If you like Saskatchewan scenic drives that are well off the beaten path, consider this trip in the Souris River Valley in the province’s southeast. While there is a lot to explore in the area, one of our favourite routes is the road between Roche Percee and Hwy 19, winding along the river almost the entire way. This road definitely has a remote feel to it, with few farm yards and little traffic. The road is mostly gravel in good condition, although there are a few spots where wet weather could make travel unadvisable.
The small hamlet of Roche Percee is about 20 km southeast of Estevan. Our favourite route to get there is to take Hwy 18 east of Estevan, then turn south onto Shand Road just outside the city. The approach to the Shand Power Station is about 8 km along. Opened in the early 1990s, it has an attached greenhouse which is open to the public. Park in the lot at Shand Observation Point. You can enjoy views to the south along the Souris River Valley, and walk through the display areas where many plants, flowers, and shrubs are labelled. The greenhouse uses heat from the station to produce thousands of tree seedlings annually. For tours of the power station, inquire at the Estevan visitor centre.
Return to the road and keep going south across the Souris River. At the T-intersection, turn left (east) and follow this road to the hamlet of Roche Percee, passing beside Short Creek for part of the way. At the corner where the grid road meets the pavement, a cairn commemorates Short Creek Camp where the North West Mounted Police camped on their historic March West in 1874.
Turn east on the pavement and continue less than 1 km to the impressive Roche Percee sandstone formation, for which the community was named. The hilltop outcrop once supported a window-like hole, hence the French name “roche percée”, meaning “pierced rock.” However, the upper portion has long since collapsed.
Over the years, the rock served as a prominent landmark to First Nations peoples, then to Mounted Police, surveyors, rumrunners, and settlers. Look closely and you will find names carved into the soft rock dating back well over 100 years. While the main formation beside the road is the most obvious, the sandstone covers a large area. Be sure to explore farther back and into the wooded areas to find other strange formations.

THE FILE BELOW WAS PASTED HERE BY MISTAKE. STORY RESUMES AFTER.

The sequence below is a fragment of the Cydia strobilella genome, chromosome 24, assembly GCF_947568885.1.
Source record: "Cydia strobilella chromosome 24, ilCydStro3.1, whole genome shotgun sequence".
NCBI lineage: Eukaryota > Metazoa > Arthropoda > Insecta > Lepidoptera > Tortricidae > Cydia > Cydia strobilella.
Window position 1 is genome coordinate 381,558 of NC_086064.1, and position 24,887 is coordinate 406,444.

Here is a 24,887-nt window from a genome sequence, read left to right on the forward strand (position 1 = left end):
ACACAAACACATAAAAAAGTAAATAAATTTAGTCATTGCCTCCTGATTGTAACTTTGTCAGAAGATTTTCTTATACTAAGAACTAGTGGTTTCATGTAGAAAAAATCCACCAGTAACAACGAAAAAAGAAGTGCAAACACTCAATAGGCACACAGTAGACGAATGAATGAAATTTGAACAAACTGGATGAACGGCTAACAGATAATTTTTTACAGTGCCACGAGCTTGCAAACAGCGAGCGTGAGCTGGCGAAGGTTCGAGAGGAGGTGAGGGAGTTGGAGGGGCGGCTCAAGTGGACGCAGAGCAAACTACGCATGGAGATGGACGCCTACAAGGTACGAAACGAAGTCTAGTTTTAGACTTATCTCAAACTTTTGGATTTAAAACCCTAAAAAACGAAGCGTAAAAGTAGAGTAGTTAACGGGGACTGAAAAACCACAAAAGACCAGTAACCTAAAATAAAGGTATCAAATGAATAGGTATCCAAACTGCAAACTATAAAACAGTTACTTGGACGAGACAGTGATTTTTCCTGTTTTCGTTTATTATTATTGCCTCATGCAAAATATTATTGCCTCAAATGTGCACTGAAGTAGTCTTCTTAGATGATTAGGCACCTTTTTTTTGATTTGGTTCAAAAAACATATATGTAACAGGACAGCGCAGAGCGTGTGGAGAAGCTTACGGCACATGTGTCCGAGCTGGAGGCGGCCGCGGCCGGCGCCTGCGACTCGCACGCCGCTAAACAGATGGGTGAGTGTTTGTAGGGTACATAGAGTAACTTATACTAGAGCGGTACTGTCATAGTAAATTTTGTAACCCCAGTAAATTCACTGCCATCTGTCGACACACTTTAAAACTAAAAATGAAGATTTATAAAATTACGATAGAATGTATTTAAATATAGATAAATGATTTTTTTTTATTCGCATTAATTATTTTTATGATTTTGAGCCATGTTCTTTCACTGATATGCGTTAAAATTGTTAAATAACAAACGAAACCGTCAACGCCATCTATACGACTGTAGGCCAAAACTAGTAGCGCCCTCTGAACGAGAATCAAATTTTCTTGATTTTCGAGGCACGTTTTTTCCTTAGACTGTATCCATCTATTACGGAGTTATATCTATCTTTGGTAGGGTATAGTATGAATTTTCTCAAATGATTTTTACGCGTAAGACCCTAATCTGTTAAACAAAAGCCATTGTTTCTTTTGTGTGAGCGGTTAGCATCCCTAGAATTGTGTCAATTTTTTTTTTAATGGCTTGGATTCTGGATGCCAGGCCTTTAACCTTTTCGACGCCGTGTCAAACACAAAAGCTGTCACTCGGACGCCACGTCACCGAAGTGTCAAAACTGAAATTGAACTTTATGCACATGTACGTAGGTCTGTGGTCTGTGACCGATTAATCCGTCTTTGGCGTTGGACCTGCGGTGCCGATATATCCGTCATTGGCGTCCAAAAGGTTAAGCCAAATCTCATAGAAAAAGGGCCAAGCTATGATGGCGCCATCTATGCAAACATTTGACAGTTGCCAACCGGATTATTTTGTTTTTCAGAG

From the Y-intersection at the rock formations, take the gravel road that heads east and soon crosses Hwy 39. Almost immediately after crossing the highway, watch for the turn-off on the north side to the Roche Percee Campgound, a basic but attractive campground near the meandering curves of the Souris River. Based on most recent information, the campground is open but has many restrictions in place due to Covid-19. See the Tourism Saskatchewan website for details and updates.
The Eastern Souris River Valley
Travelling east, you pass through an especially scenic section of the valley with sandstone formations on both sides. Less than a km past the campground entrance, a sign indicates “Heritage Cemetery” to the north. It’s worth the short detour for the views over the valley. The road crosses the river then winds around a hill known as Sugarloaf because of its distinctive shape. Just beyond a sign indicates the entrance to the historic Taylorton Cemetery, the only reminder of the former community of Taylorton, established in the 1890s.
Back on the main road, the road soon curves north then crosses the Souris River to the north on a low-level crossing Caution: Stop here and assess the crossing carefully before continuing. When we last travelled this road, the crossing bed had large, jagged pieces of broken concrete that had shifted, though it was still passable with care. If you cannot see a clear route, or if the water is deep enough that it’s difficult to see the bottom, don’t take the chance. You could risk significant damage to your vehicle if you hit a submerged piece of broken concrete.
For a short distance, the road leads away from the river to a pretty side valley with grass-covered hills. Along this section, the road becomes narrower and rougher, but should be in reasonably good condition during dry weather, especially if it’s been recently graded. Then it leads back to the Souris, where forage and field crops grow on the fertile plains. Watch for birds such as northern harriers, red-tailed hawks, mourning doves, and perhaps a turkey vulture soaring effortlessly overhead.
Eventually you come to a stop sign at Grid Road 604 that leads to North Portal in the south. Cross it and continue east. In this last 17-km section, the valley character changes from the sandstone cliffs near Roche Percee to lower rolling hills as the valley widens. About 6 km past the grid road crossing, you reach a Y-intersection, where the main branch heads left (north) out of the valley. To stay in the valley, take the right fork. For a few kilometres, the road becomes more of a narrow trail with less gravel, but it improves and widens farther on. The valley drive ends at Hwy 9, southwest of Oxbow.
The most unusual sight along this last stretch was what at first glance from a distance looked like some sort of wildcat, perhaps a cougar. But the closer we got, it was obvious that this was a plastic statue, cleverly placed on a prominent spot overlooking the ditch, as if it were about to pounce. We imagine that it was installed by a farmer with a sense of humour.
For more detailed information on this and other drives in the region, complete with maps and GPS coordinates, see our guidebook Saskatchewan’s Best Scenic Drives.
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